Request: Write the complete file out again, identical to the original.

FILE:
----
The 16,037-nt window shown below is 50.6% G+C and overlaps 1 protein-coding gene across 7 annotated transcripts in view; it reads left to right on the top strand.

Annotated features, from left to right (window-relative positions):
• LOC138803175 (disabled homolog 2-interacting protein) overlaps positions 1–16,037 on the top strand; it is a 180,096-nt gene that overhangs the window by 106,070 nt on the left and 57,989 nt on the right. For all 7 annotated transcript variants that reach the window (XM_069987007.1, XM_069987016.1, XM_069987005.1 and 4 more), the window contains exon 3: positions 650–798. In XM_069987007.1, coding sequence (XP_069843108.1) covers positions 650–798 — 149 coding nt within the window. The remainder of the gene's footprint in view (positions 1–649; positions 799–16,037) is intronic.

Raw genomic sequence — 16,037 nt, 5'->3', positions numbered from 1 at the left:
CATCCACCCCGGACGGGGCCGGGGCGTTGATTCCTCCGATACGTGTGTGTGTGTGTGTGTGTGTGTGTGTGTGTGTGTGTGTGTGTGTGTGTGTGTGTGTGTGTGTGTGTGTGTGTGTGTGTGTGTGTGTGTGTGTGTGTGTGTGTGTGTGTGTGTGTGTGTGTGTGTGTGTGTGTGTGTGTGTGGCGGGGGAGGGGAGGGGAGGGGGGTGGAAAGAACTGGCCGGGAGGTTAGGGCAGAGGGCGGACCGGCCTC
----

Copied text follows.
The 16,037-nt window shown below is 50.6% G+C and overlaps 1 protein-coding gene across 7 annotated transcripts in view; it reads left to right on the top strand.

Annotated features, from left to right (window-relative positions):
• LOC138803175 (disabled homolog 2-interacting protein) overlaps positions 1–16,037 on the top strand; it is a 180,096-nt gene that overhangs the window by 106,070 nt on the left and 57,989 nt on the right. For all 7 annotated transcript variants that reach the window (XM_069987007.1, XM_069987016.1, XM_069987005.1 and 4 more), the window contains exon 3: positions 650–798. In XM_069987007.1, coding sequence (XP_069843108.1) covers positions 650–798 — 149 coding nt within the window. The remainder of the gene's footprint in view (positions 1–649; positions 799–16,037) is intronic.

Raw genomic sequence — 16,037 nt, 5'->3', positions numbered from 1 at the left:
CATCCACCCCGGACGGGGCCGGGGCGTTGATTCCTCCGATACGTGTGTGTGTGTGTGTGTGTGTGTGTGTGTGTGTGTGTGTGTGTGTGTGTGTGTGTGTGTGTGTGTGTGTGTGTGTGTGTGTGTGTGTGTGTGTGTGTGTGTGTGTGTGTGTGTGTGTGTGTGTGTGTGTGTGTGTGTGTGTGGCGGGGGAGGGGAGGGGAGGGGGGTGGAAAGAACTGGCCGGGAGGTTAGGGCAGAGGGCGGACCGGCCTC